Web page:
I hate Marlena Evans. The woman’s not only rich; she’s indestructible.
Marlena’s been in more than one plane crash, her house has exploded, she’s been trapped in a gas chamber, possessed by the devil, and held captive by the evil Stefano DiMera in a giant cage, decorated like Liberace’s living room, somewhere in the catacombs of Paris.
Still, every time she returns to Salem after an extended absence, she resumes her successful psychiatric practice. None of her patients ever bother getting a referral.
Years ago, Marlena was held hostage in a sanitarium, while her mentally ill identical twin stole her life. Not long after, she was drugged by Stefano and held in a vegetative state on some tropical island for almost a decade. For more than 35 years, a parade of villains have tried to foil Marlena’s happiness. But she always wins. And I’m always there, breathing a sigh of relief, swearing to wean myself off this God forsaken show before another outrageous storyline hooks me like a gullible trout.
Yes, I admit it. I’m addicted to Days of Our Lives. My husband took me on a one-week vacation to St. Lucia years ago, and we ceremoniously turned off the VCR. When we returned, I kept up the momentum for an entire year, only to be sucked back in, like a pathetic addict, during my maternity leave. This same pattern has repeated itself for the last 17 years. I quit the show for a few years, then get reeled in again when I’m home sick, on vacation or between jobs. It goes away and keeps coming back … like daytime herpes.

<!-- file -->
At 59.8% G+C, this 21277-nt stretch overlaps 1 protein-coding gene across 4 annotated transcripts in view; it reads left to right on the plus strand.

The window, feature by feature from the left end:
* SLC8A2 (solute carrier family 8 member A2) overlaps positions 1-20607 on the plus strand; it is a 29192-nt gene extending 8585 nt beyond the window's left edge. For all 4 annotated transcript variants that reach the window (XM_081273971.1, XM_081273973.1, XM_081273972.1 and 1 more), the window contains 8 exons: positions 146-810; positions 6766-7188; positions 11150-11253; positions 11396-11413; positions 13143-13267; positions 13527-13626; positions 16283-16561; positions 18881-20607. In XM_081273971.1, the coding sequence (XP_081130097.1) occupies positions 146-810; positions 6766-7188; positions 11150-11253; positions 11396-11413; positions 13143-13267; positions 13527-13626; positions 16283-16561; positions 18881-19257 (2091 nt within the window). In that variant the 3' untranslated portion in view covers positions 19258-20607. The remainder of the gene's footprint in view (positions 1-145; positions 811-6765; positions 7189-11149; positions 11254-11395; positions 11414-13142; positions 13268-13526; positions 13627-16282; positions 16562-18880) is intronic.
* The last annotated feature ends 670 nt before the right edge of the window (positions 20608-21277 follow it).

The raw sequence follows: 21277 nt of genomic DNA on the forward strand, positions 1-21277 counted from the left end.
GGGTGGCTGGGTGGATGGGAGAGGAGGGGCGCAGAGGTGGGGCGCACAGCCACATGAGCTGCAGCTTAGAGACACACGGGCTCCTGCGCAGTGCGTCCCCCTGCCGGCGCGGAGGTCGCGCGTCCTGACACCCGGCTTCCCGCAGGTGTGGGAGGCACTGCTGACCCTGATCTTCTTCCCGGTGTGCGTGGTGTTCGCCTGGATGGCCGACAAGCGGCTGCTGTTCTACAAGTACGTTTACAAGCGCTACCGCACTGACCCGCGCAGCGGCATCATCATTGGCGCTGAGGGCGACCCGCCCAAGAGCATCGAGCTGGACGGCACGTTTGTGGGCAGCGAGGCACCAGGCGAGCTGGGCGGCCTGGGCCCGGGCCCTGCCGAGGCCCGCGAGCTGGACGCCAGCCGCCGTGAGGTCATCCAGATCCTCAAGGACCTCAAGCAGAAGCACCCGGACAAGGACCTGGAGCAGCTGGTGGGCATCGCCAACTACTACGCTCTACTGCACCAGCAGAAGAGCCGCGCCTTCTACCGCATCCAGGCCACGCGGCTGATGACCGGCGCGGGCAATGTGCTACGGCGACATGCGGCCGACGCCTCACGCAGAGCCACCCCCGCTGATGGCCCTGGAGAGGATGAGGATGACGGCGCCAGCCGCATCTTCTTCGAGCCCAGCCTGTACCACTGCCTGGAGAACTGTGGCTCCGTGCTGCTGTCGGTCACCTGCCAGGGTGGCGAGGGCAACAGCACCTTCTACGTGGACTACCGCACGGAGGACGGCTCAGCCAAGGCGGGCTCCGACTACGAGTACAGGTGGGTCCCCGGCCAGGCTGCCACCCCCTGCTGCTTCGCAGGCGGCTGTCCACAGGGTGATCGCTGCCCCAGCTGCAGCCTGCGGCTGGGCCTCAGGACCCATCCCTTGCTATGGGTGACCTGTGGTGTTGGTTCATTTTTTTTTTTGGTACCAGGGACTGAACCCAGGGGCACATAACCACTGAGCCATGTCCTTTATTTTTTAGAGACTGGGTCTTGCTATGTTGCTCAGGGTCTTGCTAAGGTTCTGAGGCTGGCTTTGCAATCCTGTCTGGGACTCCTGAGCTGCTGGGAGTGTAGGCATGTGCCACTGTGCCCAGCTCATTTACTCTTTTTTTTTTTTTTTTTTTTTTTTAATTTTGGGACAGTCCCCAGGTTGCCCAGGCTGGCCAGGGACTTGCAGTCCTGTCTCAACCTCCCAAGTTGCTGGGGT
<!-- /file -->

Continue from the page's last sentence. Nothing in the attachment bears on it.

Marlena’s just one annoying character. I haven’t even mentioned John Black, a former priest and international jewel thief who, for years, was manipulated by the evil Stefano via a microchip secretly implanted at the base of his brain. John’s memories were transferred to a computer disc that was tragically destroyed, so he can’t recall his former life and never will. Equally tragic, the actor who plays John Black can’t recall taking any acting lessons, because he has only one expression in his toolkit: an ability to flex his eyebrows while flaring his nostrils, which he uses for every close up. Whether he’s lying in a hospital bed or seducing his son’s fiancé, he always looks like he just smelled a rotten Gouda.
And who can forget Vivian Alamain, whose antics included burying Dr. Carly Manning alive and sneaking into a fertility clinic to pull the ol’ petri dish switch, so she could be implanted with the rich and powerful Victor Kiriakis’s baby?
Forget Marlena in the Liberace prison cell. I’m the one being held captive … in a world where almost everyone has suffered amnesia, awakened from a long-term coma, had their babies switched at birth and survived multiple bombings with their hair still holding a miraculous set.
And let’s not forget doppelganger surgery: when a powerfully rich, but evil mobster crafts a body double who lives your life, while you’re held hostage in a secret chamber in his mansion basement … or characters who repeatedly return from the dead (she wasn’t actually killed in the plane crash. She was nursed back to health by a Pygmy tribe, while regaining her memory).